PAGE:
Ethan Coldren, 2017 Goldwater Honorable Mention

The summer after high school, Ethan attended the CoCoA 15 combinatorics conference, which sparked an even greater interest in combinatorics. Fascinated, he enrolled in MATH 502, graduate level Combinatorics II, and then MATH 501, Combinatorics I.

To further his knowledge, Ethan sought an independent study with my MATH 501 professor. This past summer, he conducted research at the University of Michigan in information theory, generalizing the Blahut-Arimoto algorithm for computing rate-distortion and channel capacity. This summer, he will be doing research under Dr. Florian Frick at Cornell University studying the intersection of topology and combinatorics.

Ethan has also been working with Dr. Kate Ross and Dr. Marty Gelfand in the physics department, writing a Python program to compute the ground state spin configuration of a magnetically frustrated crystal. He is enjoying the opportunity to learn more about numerical analysis and to conduct research combining this area of math with my knowledge of physics and computer science.

Additionally, he is helping the Society of Physics Students club to construct a spark chamber; he has computed how many cosmic rays they will observe for various dimensions, to determine what size of spark chamber they'll want to build. Ethan is also involved with the design of the high-voltage circuit and purchasing of components for it.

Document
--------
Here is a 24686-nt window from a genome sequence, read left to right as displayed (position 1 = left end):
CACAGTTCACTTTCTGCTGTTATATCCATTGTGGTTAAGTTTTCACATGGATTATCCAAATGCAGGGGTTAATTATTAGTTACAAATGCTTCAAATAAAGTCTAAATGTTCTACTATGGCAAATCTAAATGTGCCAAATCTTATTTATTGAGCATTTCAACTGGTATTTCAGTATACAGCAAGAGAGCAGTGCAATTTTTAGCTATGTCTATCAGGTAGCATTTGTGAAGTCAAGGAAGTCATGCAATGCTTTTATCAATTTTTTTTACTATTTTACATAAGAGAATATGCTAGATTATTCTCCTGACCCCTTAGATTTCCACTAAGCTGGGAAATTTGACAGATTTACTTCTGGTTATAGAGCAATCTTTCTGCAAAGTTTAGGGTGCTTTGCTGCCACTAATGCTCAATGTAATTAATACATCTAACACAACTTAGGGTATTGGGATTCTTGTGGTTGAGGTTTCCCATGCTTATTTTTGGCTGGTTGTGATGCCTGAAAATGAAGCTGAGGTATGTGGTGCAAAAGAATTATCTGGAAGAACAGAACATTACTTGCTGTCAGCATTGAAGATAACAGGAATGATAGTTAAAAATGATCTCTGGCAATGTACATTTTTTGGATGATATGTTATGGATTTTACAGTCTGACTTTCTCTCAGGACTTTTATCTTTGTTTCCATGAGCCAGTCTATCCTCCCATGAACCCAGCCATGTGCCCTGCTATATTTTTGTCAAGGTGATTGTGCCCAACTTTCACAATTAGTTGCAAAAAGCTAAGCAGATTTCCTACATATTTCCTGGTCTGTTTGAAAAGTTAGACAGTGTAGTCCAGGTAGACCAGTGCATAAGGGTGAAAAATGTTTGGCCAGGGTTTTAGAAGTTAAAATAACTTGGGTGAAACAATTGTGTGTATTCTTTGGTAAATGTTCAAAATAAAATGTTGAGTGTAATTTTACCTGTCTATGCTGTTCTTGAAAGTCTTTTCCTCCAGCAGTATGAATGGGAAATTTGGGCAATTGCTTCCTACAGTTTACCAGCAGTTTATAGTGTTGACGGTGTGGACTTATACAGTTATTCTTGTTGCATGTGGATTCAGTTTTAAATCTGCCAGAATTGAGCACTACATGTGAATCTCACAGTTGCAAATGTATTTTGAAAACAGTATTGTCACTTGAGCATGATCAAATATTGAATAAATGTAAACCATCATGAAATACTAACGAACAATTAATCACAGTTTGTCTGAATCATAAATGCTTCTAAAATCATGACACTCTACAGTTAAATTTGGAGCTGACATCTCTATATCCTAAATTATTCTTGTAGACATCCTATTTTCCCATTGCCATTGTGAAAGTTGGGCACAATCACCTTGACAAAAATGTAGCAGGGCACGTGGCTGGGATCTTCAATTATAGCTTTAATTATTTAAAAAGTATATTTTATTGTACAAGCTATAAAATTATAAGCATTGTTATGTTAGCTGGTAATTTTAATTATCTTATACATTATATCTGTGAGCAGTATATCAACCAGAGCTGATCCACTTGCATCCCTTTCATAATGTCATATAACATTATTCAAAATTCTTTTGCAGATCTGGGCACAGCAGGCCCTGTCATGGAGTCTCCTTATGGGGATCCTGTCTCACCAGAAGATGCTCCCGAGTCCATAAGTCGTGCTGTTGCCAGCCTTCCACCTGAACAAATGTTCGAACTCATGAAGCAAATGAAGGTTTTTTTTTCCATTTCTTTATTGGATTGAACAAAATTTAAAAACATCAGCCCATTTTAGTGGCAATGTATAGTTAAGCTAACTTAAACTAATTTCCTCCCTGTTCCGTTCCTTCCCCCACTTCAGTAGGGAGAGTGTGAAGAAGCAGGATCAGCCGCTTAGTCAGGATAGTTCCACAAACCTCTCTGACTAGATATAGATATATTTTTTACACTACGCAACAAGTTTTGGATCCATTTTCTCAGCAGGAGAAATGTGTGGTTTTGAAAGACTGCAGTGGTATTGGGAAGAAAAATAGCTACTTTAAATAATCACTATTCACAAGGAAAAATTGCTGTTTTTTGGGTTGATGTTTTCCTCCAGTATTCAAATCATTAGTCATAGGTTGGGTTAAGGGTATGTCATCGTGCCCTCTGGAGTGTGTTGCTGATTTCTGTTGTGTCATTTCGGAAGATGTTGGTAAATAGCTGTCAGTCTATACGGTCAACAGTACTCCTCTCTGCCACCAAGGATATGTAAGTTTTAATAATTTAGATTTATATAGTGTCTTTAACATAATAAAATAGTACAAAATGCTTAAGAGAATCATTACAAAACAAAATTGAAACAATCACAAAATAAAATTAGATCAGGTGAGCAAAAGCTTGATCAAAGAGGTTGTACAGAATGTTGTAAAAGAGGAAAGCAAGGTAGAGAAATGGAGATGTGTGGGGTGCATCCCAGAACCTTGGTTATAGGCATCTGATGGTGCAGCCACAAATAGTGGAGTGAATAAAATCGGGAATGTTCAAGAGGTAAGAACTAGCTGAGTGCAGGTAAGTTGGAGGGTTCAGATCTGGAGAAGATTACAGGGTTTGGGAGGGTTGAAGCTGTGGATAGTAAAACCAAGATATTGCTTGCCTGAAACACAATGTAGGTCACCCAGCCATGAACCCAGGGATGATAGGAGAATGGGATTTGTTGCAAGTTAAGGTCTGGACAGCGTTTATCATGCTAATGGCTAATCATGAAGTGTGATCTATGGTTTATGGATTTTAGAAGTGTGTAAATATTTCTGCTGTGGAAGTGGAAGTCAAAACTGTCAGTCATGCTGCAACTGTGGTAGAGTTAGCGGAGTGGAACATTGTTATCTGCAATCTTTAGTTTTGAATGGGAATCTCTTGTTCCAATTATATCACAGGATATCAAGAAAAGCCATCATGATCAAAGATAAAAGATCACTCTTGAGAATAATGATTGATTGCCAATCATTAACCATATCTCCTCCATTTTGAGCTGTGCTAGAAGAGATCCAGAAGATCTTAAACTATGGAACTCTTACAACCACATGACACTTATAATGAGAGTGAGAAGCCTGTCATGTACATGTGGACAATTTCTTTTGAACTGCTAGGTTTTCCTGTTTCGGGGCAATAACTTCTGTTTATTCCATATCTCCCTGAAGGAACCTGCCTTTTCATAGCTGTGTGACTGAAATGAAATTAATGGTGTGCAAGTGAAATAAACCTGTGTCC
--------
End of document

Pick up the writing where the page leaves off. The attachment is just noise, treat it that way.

Early in his freshman year, Ethan began an independent study with Dr. Ross McConnell, an algorithmic graph theorist, and that spring he took his CS 520, Analysis of Algorithms graduate class.

Since that time, Ethan has worked as a teacher's aide for his CS 320 class, Algorithms-Theory and Practice and participated in several of Dr. McConnell's research groups, studying various subclasses of perfect graphs and some certifying algorithms to recognize them, in addition to solving some normally NP-complete problems, like coloring, independent set, and maximum clique in polynomial time.

This semester, he is completing another independent study with Dr. McConnell to cover circular arc graphs, and a paper that was recently posted on the ArXiV detailing a O(n4) certifying algorithm for recognizing circular arc graphs. Although a linear time certifying algorithm for the "yes" case has been published, the best for the "no" case is O(n4), and Dr.McConnell, one of his Ph.D. candidates, and Ethan is working to find a faster algorithm.